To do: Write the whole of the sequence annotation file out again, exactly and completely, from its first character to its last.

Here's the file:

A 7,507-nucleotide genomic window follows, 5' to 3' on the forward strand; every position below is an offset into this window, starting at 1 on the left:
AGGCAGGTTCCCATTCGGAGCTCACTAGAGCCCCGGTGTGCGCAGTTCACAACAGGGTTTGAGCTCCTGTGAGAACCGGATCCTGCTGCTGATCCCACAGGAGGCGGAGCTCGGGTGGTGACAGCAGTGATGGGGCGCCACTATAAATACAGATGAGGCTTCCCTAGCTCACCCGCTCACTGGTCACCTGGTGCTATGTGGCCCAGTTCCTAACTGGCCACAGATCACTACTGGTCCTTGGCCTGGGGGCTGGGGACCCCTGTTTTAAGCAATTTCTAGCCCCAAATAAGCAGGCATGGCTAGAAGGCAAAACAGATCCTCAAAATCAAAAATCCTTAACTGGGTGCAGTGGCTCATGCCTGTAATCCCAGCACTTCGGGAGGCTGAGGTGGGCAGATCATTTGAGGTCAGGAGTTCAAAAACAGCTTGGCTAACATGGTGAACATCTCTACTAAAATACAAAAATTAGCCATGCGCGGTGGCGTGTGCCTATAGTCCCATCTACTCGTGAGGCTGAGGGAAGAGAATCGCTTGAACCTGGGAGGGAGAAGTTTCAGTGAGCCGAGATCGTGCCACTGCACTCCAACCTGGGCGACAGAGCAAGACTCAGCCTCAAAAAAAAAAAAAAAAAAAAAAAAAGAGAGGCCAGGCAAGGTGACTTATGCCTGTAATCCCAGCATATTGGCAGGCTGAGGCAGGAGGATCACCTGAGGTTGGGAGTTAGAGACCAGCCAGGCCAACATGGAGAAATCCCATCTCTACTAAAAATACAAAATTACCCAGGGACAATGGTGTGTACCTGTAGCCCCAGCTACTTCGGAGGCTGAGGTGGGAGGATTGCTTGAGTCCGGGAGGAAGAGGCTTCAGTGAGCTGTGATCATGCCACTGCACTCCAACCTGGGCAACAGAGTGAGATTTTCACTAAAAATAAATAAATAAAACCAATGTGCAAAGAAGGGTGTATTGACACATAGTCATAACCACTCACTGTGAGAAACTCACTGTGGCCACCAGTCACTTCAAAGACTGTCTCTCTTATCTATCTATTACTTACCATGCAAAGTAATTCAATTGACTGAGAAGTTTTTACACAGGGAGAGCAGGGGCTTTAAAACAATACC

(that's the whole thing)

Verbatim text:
A 7,507-nucleotide genomic window follows, 5' to 3' on the forward strand; every position below is an offset into this window, starting at 1 on the left:
AGGCAGGTTCCCATTCGGAGCTCACTAGAGCCCCGGTGTGCGCAGTTCACAACAGGGTTTGAGCTCCTGTGAGAACCGGATCCTGCTGCTGATCCCACAGGAGGCGGAGCTCGGGTGGTGACAGCAGTGATGGGGCGCCACTATAAATACAGATGAGGCTTCCCTAGCTCACCCGCTCACTGGTCACCTGGTGCTATGTGGCCCAGTTCCTAACTGGCCACAGATCACTACTGGTCCTTGGCCTGGGGGCTGGGGACCCCTGTTTTAAGCAATTTCTAGCCCCAAATAAGCAGGCATGGCTAGAAGGCAAAACAGATCCTCAAAATCAAAAATCCTTAACTGGGTGCAGTGGCTCATGCCTGTAATCCCAGCACTTCGGGAGGCTGAGGTGGGCAGATCATTTGAGGTCAGGAGTTCAAAAACAGCTTGGCTAACATGGTGAACATCTCTACTAAAATACAAAAATTAGCCATGCGCGGTGGCGTGTGCCTATAGTCCCATCTACTCGTGAGGCTGAGGGAAGAGAATCGCTTGAACCTGGGAGGGAGAAGTTTCAGTGAGCCGAGATCGTGCCACTGCACTCCAACCTGGGCGACAGAGCAAGACTCAGCCTCAAAAAAAAAAAAAAAAAAAAAAAAAGAGAGGCCAGGCAAGGTGACTTATGCCTGTAATCCCAGCATATTGGCAGGCTGAGGCAGGAGGATCACCTGAGGTTGGGAGTTAGAGACCAGCCAGGCCAACATGGAGAAATCCCATCTCTACTAAAAATACAAAATTACCCAGGGACAATGGTGTGTACCTGTAGCCCCAGCTACTTCGGAGGCTGAGGTGGGAGGATTGCTTGAGTCCGGGAGGAAGAGGCTTCAGTGAGCTGTGATCATGCCACTGCACTCCAACCTGGGCAACAGAGTGAGATTTTCACTAAAAATAAATAAATAAAACCAATGTGCAAAGAAGGGTGTATTGACACATAGTCATAACCACTCACTGTGAGAAACTCACTGTGGCCACCAGTCACTTCAAAGACTGTCTCTCTTATCTATCTATTACTTACCATGCAAAGTAATTCAATTGACTGAGAAGTTTTTACACAGGGAGAGCAGGGGCTTTAAAACAATACC